In his editorial, “No New Gays” Bill Maher says, “nobody seems to find it abominable about Britney Spears tounging Madonna…or anything else on the third shelf of my “library”. No, in America when a man puts something in another man it had better be a bullet.” Although it’s hysterical it does point out the fact that gay and lesbian acts are already right out in the open in our culture in the form of movies, TV shows and even professional athletes. When Conservatives talk about the moral degeneration brought on by homosexual values and how much of an impact they are having they fail to bring up one thing. In recent years the personal computer and the internet have become a phenomenon that spread faster than anyone could have imagined. It has transformed many industries for good, in some cases making people rich beyond their wildest dreams but for the mass populace a replacement. Yet what is the most visited website on the internet: porn. So much for the moral degeneration, we’re already there.

I talked to Pattie Daly of Rockville Centre whose brother is a homosexual. I asked her what she felt about her own brother being involved in a gay marriage and she said, “I would be completely relieved. He would no longer be in my hair.” I had to laugh but then she said, “he would have someone, company he desperately needs. Some people are gay by their innate nature and they shouldn’t be scrutinized to have a family life because of who they are.” I asked her what her initial reaction was when she first found out her brother was gay and she said, “I wasn’t surprised. I don’t care that he’s gay I care that he’s cheap. I don’t care what his sexual preference.” Her son Dan was there and he said, “That two gay men should not be allowed to be parents because then the child will be ridicule and find it won’t relate as well to the majority who are heterosexual couples.” Even between a mother and son we see that this issue touches as at our core and most people will voice their opinions openly on this topic.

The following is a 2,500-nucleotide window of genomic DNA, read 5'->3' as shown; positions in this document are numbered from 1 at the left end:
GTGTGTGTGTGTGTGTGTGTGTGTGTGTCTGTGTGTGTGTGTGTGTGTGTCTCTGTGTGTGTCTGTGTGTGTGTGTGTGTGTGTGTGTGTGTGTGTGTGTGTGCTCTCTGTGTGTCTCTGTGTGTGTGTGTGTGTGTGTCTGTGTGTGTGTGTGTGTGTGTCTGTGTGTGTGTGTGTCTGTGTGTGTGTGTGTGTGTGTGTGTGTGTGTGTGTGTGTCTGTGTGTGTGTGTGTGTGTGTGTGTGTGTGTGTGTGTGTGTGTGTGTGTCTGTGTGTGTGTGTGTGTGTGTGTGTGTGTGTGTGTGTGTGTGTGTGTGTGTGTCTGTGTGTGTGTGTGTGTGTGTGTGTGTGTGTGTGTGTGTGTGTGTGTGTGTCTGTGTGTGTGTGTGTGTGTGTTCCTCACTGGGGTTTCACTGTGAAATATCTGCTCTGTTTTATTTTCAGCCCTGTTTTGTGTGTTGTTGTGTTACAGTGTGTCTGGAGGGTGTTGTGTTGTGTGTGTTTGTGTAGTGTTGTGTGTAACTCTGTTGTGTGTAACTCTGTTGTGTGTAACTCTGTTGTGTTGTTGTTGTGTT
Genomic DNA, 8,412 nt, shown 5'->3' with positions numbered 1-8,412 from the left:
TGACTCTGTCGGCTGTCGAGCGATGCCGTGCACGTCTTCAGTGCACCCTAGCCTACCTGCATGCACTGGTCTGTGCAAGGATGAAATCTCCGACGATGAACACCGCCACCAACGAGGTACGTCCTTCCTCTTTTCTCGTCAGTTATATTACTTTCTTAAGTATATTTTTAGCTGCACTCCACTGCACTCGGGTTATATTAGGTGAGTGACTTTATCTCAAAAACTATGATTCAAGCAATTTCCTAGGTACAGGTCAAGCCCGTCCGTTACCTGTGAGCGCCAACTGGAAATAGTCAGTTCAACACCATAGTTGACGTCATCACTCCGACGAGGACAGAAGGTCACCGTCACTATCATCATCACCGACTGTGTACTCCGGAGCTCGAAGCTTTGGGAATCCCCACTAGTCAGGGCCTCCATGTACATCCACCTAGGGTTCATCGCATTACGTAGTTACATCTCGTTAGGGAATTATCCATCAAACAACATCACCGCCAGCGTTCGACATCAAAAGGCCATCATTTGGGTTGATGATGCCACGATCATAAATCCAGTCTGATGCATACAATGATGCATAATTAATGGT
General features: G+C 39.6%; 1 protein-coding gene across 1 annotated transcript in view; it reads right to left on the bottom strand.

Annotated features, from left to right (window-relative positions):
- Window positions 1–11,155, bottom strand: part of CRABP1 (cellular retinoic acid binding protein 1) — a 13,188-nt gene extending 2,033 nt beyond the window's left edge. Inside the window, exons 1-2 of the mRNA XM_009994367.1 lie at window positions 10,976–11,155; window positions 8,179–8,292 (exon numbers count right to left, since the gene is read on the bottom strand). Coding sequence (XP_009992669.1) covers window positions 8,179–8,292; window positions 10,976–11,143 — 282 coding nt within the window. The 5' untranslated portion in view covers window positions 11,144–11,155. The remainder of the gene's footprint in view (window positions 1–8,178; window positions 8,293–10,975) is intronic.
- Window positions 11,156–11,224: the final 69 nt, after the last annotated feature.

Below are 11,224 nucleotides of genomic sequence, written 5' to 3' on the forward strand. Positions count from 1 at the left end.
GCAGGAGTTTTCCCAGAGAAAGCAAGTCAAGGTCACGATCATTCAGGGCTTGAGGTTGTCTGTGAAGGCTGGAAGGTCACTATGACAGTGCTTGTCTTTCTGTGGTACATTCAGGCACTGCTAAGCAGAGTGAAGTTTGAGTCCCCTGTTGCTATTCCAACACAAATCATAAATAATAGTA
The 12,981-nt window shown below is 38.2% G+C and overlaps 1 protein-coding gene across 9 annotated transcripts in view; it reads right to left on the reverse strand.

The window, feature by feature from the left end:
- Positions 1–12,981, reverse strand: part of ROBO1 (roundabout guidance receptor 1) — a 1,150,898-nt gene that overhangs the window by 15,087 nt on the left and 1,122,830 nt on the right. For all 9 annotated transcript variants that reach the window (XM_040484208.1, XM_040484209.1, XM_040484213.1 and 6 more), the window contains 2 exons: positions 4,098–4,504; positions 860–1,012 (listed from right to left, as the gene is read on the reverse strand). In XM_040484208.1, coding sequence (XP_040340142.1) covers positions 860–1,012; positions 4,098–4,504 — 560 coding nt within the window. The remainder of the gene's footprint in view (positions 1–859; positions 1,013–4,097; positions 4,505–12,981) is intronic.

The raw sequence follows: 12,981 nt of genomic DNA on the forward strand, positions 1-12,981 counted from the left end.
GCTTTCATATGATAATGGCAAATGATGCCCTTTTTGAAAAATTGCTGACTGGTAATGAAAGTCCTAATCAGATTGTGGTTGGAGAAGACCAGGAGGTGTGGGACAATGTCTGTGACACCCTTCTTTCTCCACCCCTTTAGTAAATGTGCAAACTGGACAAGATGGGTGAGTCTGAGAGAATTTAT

The states themselves will ultimately resolve the legal and civil issues through legislative proceedings. One thing is for sure. Politicians and anyone with a vested interest in seeing us divided as a nation will polarize this issue to further tear us apart as a community and highlight what makes us different to keep us from rising up against all the other social intolerances that are over looked by this silly issue.

July 27, 2008 at 5:20 pm Leave a comment

Moving Towards “So What?” Reporting

Harvesting the News – A Progression To Story!

News reporters gather information in three ways: by interviewing people, by researching the written record and by observation. The better you are at these, the better your stories will be. This news-gathering triad underlies all good reporting and good writing. In fact, good information, even poorly written, is better than soufflé writing, or writing with no substance.

1. The more ways you gather information, and the more information you gather, the better your story will be. You will move closer to the “actual reality” of the event. Remember your goal is to use any legal and ethical means to learn what’s really going on.

2. Let’s start with the simplest type of news gathering, the story gathered in only one of the three ways. It is based on what you are told, rather than what you discover for yourself. This is source-controlled, source-originated journalism. Let’s call it level 1 journalism.